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The effects of EDECRIN (ethacrynic acid) on electrolytes are related to its renal pharmacologic activity and are dose dependent. The possibility of profound electrolyte and water loss may be avoided by weighing the patient throughout the treatment period, by careful adjustment of dosage, by initiating treatment with small doses, and by using the drug on an intermittent schedule when possible. When excessive diuresis occurs, the drug should be withdrawn until homeostasis is restored. When excessive electrolyte loss occurs, the dosage should be reduced or the drug temporarily withdrawn.
Initiation of diuretic therapy with EDECRIN (ethacrynic acid) in the cirrhotic patient with ascites is best carried out in the hospital. When maintenance therapy has been established, the individual can be satisfactorily followed as an outpatient.
EDECRIN (ethacrynic acid) should be given with caution to patients with advanced cirrhosis of the liver, particularly those with a history of previous episodes of electrolyte imbalance or hepatic encephalopathy. Like other diuretics it may precipitate hepatic coma and death.
Too vigorous a diuresis, as evidenced by rapid and excessive weight loss, may induce an acute hypotensive episode. In elderly cardiac patients, rapid contraction of plasma volume and the resultant hemoconcentration should be avoided to prevent the development of thromboembolic episodes, such as cerebral vascular thromboses and pulmonary emboli which may be fatal. Excessive loss of potassium in patients receiving digitalis glycosides may precipitate digitalis toxicity. Care should also be exercised in patients receiving potassium-depleting steroids.
A number of possibly drug-related deaths have occurred in critically ill patients refractory to other diuretics. These generally have fallen into two categories: (1) patients with severe myocardial disease who have been receiving digitalis and presumably developed acute hypokalemia with fatal arrhythmia; (2) patients with severely decompensated hepatic cirrhosis with ascites, with or without accompanying encephalopathy, who were in electrolyte imbalance and died because of intensification of the electrolyte defect.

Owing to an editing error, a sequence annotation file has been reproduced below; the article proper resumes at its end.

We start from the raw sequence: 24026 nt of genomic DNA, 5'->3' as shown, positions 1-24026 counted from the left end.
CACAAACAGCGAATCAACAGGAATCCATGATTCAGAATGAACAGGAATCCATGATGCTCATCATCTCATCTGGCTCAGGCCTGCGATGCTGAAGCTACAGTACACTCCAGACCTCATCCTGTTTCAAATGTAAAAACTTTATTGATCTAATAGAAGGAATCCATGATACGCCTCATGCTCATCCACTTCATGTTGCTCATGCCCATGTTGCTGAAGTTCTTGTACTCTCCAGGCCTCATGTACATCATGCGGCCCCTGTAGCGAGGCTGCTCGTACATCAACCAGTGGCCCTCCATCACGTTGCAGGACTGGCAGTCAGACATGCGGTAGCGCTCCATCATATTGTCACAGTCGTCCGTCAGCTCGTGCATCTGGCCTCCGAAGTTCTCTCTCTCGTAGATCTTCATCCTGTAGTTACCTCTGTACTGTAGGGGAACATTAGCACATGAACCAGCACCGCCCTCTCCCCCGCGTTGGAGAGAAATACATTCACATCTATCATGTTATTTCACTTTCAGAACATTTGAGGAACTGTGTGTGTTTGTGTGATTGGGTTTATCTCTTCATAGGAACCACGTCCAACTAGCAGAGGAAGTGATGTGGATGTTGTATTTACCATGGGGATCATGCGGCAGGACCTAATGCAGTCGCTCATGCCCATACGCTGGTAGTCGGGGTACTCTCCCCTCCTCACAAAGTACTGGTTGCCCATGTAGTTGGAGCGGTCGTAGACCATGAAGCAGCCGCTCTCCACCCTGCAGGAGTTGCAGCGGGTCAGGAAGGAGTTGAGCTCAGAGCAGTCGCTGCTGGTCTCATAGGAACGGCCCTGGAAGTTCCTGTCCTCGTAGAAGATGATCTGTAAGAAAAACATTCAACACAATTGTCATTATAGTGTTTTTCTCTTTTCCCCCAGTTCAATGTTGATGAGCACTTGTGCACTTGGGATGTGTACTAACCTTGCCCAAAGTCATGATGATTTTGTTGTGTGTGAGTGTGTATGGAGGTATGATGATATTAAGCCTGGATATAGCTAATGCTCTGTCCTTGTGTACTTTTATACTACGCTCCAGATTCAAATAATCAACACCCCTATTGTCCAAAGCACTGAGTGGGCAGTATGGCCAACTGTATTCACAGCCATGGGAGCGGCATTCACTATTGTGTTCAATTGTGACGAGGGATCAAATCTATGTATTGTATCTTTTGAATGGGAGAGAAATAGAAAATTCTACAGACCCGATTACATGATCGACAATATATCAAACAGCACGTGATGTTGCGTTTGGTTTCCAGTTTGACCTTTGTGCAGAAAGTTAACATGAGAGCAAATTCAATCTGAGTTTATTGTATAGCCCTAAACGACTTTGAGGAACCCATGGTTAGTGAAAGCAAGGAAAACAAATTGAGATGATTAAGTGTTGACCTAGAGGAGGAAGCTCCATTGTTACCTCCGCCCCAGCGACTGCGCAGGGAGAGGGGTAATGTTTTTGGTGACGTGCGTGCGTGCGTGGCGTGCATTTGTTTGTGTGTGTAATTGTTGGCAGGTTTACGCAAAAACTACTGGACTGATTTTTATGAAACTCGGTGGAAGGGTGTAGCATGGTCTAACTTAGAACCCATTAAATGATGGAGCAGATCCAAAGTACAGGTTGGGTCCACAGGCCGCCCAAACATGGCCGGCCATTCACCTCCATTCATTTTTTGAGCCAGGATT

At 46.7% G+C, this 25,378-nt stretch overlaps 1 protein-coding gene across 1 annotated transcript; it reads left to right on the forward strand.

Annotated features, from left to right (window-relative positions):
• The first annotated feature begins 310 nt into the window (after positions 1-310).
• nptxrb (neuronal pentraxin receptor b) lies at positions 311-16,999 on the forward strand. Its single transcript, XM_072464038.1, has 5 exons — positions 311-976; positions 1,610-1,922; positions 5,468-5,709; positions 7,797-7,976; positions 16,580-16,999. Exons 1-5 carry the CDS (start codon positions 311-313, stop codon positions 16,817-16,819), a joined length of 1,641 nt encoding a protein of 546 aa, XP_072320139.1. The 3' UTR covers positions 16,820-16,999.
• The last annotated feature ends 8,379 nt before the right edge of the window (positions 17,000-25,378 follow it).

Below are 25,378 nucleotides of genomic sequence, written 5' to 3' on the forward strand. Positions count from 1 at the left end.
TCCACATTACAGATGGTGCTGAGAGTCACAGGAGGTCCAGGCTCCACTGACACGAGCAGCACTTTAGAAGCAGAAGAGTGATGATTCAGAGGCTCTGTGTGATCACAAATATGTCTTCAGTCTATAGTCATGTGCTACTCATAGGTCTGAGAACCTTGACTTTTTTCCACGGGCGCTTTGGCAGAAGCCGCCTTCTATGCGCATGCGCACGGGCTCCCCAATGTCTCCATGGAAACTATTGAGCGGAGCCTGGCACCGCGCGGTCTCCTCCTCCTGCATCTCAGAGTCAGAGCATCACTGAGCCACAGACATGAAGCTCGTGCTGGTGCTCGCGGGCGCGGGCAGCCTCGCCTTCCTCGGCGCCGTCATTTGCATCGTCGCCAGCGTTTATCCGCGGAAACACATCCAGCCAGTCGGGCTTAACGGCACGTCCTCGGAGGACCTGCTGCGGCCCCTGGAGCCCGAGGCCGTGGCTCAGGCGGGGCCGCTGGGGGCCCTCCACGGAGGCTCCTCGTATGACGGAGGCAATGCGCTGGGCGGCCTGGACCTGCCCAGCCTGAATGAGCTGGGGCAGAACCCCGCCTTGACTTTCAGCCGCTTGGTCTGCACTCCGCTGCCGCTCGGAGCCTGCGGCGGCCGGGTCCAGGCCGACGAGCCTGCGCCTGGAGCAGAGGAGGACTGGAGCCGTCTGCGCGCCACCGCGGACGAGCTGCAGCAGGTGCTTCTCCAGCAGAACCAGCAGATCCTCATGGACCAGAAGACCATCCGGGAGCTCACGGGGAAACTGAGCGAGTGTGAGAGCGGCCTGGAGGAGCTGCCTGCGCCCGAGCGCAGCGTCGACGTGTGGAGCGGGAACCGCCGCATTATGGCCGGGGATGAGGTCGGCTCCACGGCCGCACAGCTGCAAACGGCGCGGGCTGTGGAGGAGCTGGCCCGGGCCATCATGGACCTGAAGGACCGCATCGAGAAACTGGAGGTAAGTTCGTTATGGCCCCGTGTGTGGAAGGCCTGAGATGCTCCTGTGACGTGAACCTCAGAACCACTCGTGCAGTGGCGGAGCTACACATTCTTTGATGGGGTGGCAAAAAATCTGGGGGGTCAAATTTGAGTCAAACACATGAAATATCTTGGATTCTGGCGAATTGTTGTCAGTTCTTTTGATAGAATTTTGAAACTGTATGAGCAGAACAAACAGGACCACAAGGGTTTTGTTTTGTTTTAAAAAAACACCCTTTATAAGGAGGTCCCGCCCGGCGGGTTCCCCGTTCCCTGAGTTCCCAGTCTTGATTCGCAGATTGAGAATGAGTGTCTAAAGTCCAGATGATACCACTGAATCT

Deafness, tinnitus, and vertigo with a sense of fullness in the ears have occurred, most frequently in patients with severe impairment of renal function. These symptoms have been associated most often with intravenous administration and with doses in excess of those recommended. The deafness has usually been reversible and of short duration (one to 24 hours). However, in some patients the hearing loss has been permanent. A number of these patients were also receiving drugs known to be ototoxic. EDECRIN (ethacrynic acid) may increase the ototoxic potential of other drugs (see PRECAUTIONS: DRUG INTERACTIONS).
Weakness, muscle cramps, paresthesias, thirst, anorexia, and signs of hyponatremia, hypokalemia, and/or hypochloremic alkalosis may occur following vigorous or excessive diuresis and these may be accentuated by rigid salt restriction. Rarely, tetany has been reported following vigorous diuresis. During therapy with ethacrynic acid, liberalization of salt intake and supplementary potassium chloride are often necessary.
When a metabolic alkalosis may be anticipated, e.g., in cirrhosis with ascites, the use of potassium chloride or a potassium-sparing agent before and during therapy with EDECRIN (ethacrynic acid) may mitigate or prevent the hypokalemia.